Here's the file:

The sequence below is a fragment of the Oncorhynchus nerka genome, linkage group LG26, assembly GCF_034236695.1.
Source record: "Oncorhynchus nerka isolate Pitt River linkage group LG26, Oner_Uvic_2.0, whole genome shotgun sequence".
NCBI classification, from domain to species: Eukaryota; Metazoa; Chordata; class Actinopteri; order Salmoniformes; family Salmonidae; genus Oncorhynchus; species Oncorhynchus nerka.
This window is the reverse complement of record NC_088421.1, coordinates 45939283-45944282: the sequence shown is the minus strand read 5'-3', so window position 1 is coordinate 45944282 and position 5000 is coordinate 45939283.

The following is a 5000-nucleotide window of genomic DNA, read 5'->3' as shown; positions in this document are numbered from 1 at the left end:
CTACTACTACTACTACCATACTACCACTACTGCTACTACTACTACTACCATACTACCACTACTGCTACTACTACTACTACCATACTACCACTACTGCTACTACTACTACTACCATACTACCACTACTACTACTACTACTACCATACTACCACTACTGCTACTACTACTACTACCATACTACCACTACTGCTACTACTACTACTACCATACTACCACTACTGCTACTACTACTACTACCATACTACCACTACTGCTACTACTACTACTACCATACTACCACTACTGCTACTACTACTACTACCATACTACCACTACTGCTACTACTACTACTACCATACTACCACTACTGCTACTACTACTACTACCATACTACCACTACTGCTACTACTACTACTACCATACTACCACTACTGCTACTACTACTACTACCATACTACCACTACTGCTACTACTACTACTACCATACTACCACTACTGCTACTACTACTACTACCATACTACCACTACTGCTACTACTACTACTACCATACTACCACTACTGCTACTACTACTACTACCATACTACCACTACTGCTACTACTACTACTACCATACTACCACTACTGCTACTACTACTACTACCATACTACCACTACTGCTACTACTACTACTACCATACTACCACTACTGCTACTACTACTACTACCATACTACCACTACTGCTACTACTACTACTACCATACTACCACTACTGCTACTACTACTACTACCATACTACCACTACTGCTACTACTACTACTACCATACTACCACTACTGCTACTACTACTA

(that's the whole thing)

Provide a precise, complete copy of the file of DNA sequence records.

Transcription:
The sequence below is a fragment of the Oncorhynchus nerka genome, linkage group LG26, assembly GCF_034236695.1.
Source record: "Oncorhynchus nerka isolate Pitt River linkage group LG26, Oner_Uvic_2.0, whole genome shotgun sequence".
NCBI classification, from domain to species: Eukaryota; Metazoa; Chordata; class Actinopteri; order Salmoniformes; family Salmonidae; genus Oncorhynchus; species Oncorhynchus nerka.
This window is the reverse complement of record NC_088421.1, coordinates 45939283-45944282: the sequence shown is the minus strand read 5'-3', so window position 1 is coordinate 45944282 and position 5000 is coordinate 45939283.

The following is a 5000-nucleotide window of genomic DNA, read 5'->3' as shown; positions in this document are numbered from 1 at the left end:
CTACTACTACTACTACCATACTACCACTACTGCTACTACTACTACTACCATACTACCACTACTGCTACTACTACTACTACCATACTACCACTACTGCTACTACTACTACTACCATACTACCACTACTACTACTACTACTACCATACTACCACTACTGCTACTACTACTACTACCATACTACCACTACTGCTACTACTACTACTACCATACTACCACTACTGCTACTACTACTACTACCATACTACCACTACTGCTACTACTACTACTACCATACTACCACTACTGCTACTACTACTACTACCATACTACCACTACTGCTACTACTACTACTACCATACTACCACTACTGCTACTACTACTACTACCATACTACCACTACTGCTACTACTACTACTACCATACTACCACTACTGCTACTACTACTACTACCATACTACCACTACTGCTACTACTACTACTACCATACTACCACTACTGCTACTACTACTACTACCATACTACCACTACTGCTACTACTACTACTACCATACTACCACTACTGCTACTACTACTACTACCATACTACCACTACTGCTACTACTACTACTACCATACTACCACTACTGCTACTACTACTACTACCATACTACCACTACTGCTACTACTACTACTACCATACTACCACTACTGCTACTACTACTACTACCATACTACCACTACTGCTACTACTACTACTACCATACTACCACTACTGCTACTACTACTACTACCATACTACCACTACTGCTACTACTACTACTACCATACTACCACTACTGCTACTACTACTA